Process And Feeling
Susanne K. Langer’s Philosophy of Feeling:
A “Hardcore” Process Thinker —Almost Undetected
Contribution from the XVII IAPh symposium (International Association of Women in Philsophy) on Women and Philosophy in the Era of Globalization Aug. 9th-12th, at Tsinghua University Beijing, China.
In twentieth century philosophy, Susanne K. Langer (*1895; †1985) hypothesized a scandalous thought: She proposed the human capacity for feeling equal to that of reason. In 1957, she even suggested—from her position as logician and later turned aesthetic theorist—to be “scouting the possibility that rationality arises as an elaboration of feeling.”
Langer was not only tackling the mind-body problem ever since Descartes divided mind from its flesh, but suggesting that mind—in continuation of Whiteheadian process thought—was a product of and dependent from nature itself. Yet (and most likely therefore) her proposition encountered strong criticism from dominating Pragmatists, who accused her of arguing in favor of a sentimentalist theory and deliberately misjudged her use of the term feeling. Langer, indeed, followed a sincere quest for the intricate processes in and outside (non+human)organisms, yet her contributions to the field of analytic philosophy—the idea of an autonomous art symbol “isomorphic” to feeling—plus her later empirical studies involving arts and sciences were more than theorizing emotions. It was an attempt to naturalize the (transcendental) mind. The scope of her ideas remained, more or less, undetected.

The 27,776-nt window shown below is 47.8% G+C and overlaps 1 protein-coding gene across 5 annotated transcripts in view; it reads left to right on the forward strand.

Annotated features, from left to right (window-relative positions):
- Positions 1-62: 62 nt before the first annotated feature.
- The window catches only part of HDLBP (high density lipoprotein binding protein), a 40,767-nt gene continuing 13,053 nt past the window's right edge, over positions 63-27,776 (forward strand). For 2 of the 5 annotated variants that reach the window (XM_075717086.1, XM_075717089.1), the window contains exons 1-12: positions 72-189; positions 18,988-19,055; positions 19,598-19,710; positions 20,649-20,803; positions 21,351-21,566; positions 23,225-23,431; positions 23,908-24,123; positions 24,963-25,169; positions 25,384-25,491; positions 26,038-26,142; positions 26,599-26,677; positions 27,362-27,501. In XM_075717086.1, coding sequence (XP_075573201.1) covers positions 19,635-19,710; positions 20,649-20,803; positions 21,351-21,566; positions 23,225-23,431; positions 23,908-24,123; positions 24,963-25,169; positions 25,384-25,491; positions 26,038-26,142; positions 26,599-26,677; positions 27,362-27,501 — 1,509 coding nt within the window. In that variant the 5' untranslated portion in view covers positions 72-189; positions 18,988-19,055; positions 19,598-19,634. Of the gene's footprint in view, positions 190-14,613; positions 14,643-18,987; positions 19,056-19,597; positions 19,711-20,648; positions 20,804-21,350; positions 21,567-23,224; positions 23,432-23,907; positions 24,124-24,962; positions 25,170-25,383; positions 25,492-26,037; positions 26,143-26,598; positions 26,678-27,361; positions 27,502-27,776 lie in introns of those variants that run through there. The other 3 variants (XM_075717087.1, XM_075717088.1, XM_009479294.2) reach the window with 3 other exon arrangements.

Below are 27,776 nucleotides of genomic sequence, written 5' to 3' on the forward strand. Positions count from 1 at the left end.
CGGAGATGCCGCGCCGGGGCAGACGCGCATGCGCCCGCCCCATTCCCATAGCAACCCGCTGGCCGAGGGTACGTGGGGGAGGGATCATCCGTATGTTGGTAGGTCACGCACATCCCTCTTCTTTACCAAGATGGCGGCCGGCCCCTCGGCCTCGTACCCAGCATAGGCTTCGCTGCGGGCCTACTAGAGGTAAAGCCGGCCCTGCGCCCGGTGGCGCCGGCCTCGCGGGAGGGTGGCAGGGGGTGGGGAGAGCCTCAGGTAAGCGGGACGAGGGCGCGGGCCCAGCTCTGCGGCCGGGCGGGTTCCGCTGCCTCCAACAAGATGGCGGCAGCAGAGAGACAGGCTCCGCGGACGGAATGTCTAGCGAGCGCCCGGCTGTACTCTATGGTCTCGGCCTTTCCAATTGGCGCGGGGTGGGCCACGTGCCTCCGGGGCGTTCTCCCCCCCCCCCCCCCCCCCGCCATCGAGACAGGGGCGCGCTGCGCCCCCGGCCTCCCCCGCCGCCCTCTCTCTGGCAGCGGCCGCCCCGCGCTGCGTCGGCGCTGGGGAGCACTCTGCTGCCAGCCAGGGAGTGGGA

In continuation of process philosophy, Langer shifted music to the center of her semantic theory. As twentieth century philosophers were mainly involved looking through picture theory’s glasses, this aspect proves of a significant turn in her philosophy for current thinkers in epistemology and post-enlightenment critique. Bottom line, Susanne K. Langer assumed all knowledgeable thought to result from a matrix of events and acts that, first of all, involve feeling to become form.
This presentation proposes impulses to re-read Susanne K. Langer’s philosophical legacy and re-evaluate her endeavor in the greater quest of a philosophy of mind. Very unfortunately, this female thinker’s 'sex' stood between the correct reception of her core concept of FEELING.